The first of the three seminars that Dr Jenny Horsman presented
negative impact on people’s capacity to learn; however, given a
was held in Pretoria on 9 February 2009 and attended by 109
supportive learning environment, even people living in violent
participants. Dr Horsman began by explaining that the pipecleaners,
modelling clay and sheets of paper on the tables were there for delegates to play with and doodle on. She finds that using the sense
Experiencing violence produces anxiety in the victim, and this
of touch keeps people connected to the self and thus improves
shuts down the analytical, thinking part of the brain so essential
learning – a technique she uses in her workshops with people who
to learning. The greater the trauma, the higher the level of anxiety;
eventually, even pleasurable experiences may provoke anxiety in those who suffer violence. Trauma victims are exquisitely sensitive
Dr Horsman then introduced her website, www.learningandviolence.
to feeling observed and judged by people such as supervisors, and
net, and invited delegates to visit the site and help build it by adding
this makes them even more anxious. Eventually, in order to escape
their contributions. The aims of the interactive site are to help people
the stress, people learn to ‘tune out’ – and their motivation and
build an understanding of the scope of the problem and of different
forms of violence and their impact on learning; explore possibilities to learn differently, help themselves and others learn, and take care
The struggle to be ‘present’ in a learning situation is crucial. Often this
of themselves in the process; create change by learning about new
manifests in the workplace as a disconnection from others, attacking
initiatives in every sector of education and finding others working
or belittling them in an attempt to feel safer and more in control.
on this issue; and imagine a future by dreaming with others about a
Violence destroys trust, so learners constantly test supervisors and
world without violence and inequality.
instructors in order to avoid more betrayal. The slightest difficulty in the learning situation can make the learner feel useless, powerless
Violence is acknowledged as a historic legacy in South Africa.
and a failure. When this happens it is important to face the problem,
Dr Horsman defined violence as “any way we have of violating the
acknowledge it and name it; ignoring it makes it worse.
identity and integrity of any human being”. Violence has a marked
An instructor who is a reassuring presence in the learning situation
helps learners to feel safe and grounded. It is vital to create a learning environment where no-one is shamed or humiliated. Even
NAPTOSA is concerned with the structural and psychological
if the learners must remain in a violent life situation, the learning
violence experienced in our schools; children from threatening
situation must offer a safe space where they can lay down their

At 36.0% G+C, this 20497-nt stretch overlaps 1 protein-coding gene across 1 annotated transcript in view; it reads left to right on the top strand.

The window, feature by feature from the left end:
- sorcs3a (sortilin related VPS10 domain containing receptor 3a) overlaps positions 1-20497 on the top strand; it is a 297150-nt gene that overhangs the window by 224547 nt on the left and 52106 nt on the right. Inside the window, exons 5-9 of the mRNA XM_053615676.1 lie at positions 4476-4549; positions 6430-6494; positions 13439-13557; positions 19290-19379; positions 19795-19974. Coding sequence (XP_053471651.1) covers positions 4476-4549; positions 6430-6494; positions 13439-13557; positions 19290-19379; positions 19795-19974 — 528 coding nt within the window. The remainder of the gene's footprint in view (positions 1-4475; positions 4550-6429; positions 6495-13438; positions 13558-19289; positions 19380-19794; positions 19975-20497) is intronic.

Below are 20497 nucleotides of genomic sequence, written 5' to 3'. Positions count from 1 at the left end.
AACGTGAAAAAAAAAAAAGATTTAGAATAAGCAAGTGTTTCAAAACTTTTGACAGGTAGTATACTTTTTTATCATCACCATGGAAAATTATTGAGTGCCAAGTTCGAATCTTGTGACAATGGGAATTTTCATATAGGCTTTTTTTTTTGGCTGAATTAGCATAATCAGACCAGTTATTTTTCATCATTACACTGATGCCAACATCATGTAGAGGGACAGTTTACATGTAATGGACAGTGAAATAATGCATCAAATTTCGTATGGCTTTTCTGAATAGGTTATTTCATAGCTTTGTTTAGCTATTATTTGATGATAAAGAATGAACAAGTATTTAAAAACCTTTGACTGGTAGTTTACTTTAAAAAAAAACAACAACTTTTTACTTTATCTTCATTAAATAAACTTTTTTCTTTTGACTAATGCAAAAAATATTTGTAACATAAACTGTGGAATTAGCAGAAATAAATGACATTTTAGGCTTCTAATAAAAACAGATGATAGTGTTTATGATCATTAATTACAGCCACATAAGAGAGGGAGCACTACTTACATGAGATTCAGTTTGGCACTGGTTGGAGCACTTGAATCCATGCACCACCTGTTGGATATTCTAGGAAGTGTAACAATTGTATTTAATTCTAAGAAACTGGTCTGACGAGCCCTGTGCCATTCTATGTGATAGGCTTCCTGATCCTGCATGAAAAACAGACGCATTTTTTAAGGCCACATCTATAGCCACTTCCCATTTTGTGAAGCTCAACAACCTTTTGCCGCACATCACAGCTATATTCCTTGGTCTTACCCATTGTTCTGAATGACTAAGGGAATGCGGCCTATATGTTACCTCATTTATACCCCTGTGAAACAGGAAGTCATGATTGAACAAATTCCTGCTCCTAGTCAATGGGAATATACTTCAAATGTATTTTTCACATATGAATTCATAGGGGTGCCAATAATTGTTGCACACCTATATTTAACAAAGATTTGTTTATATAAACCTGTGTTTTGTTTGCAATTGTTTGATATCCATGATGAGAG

home environments can find that school is no safer. The NAPTOSA
defences for a while. It is also helpful to such learners to be guided
project ‘children for children’ is based on ubuntu training, showing
to an understanding of how violence is affecting them, and to realise
how little things make a difference and we can all do something.
they are not the only ones struggling to learn. Trainers, too, need to be aware of the impact of violence on learning.
Learning organisations need to change and to create communities
Referring to the school situation, it is important to deal with the body
of learning that recognise the legacy of each person affected by
as well as the head. What strategies do you use to do this?
violence. Dr Horsman pointed out that this approach dovetailed well with SAQA’s advocacy of lifelong learning and focusing on the whole
person, and urged everyone present to join her in exploring these issues through her website and making South Africa a centre of
The learning environment should involve movement and a range of
work on this issue, in collegiality with others all over the world.
body interactions. Sport should not be seen as a separate experience from learning, and we need much more awareness of the importance
How can one overcome barriers to training such as traditional
It would be interesting to compare the effects of violence on
workplace learning in South Africa and Canada, given that violence is more endemic in South Africa.
We cannot tell another person what to do. We can only support them, try to offer them techniques they can use to keep safe and
I agree it would be interesting. There is no such thing as a non-
provide an environment that is safe and non-judgemental.
violent society (including Canada) – though societies differ in the degree of violence they experience. The challenge is to design a learning environment that will work for everyone. The experience of good can offset the effects of violence, and a feeling of solidarity with other ‘victims’ is important.
We conducted a pilot study on integrating Western business culture into indigenous South African systems. It revealed the importance of grounding learners and teaching them how to create a safe environment. There is a close correlation between your points and our findings.
This is very interesting, and is the sort of material that should be on the Learning and Violence website.
Some of the delegates who attended the seminar
Dr Horsman related that her ongoing research on women and literacy has led her to believe that in the presence and the aftermath
With these strong words the vice-chancellor of DUT, Prof. Roy
of violence, many people struggle to learn new ideas and skills.
du Pré, opened Dr Jenny Horsman’s seminar on Women, Work and Learning, hosted by DUT’S Cooperative Education programme in
“Violence shapes us. It can make us stronger as learners or teachers,
collaboration with SAQA, INSETA and UWC on 10 February 2009.
but it can also make it hard to trust ourselves and others and even more difficult to learn. We need to find fruitful ways to make it easier
Tellingly, Prof. Du Pré related to the tragic and violent death of a
to learn or teach when violence marks our lives and or the lives of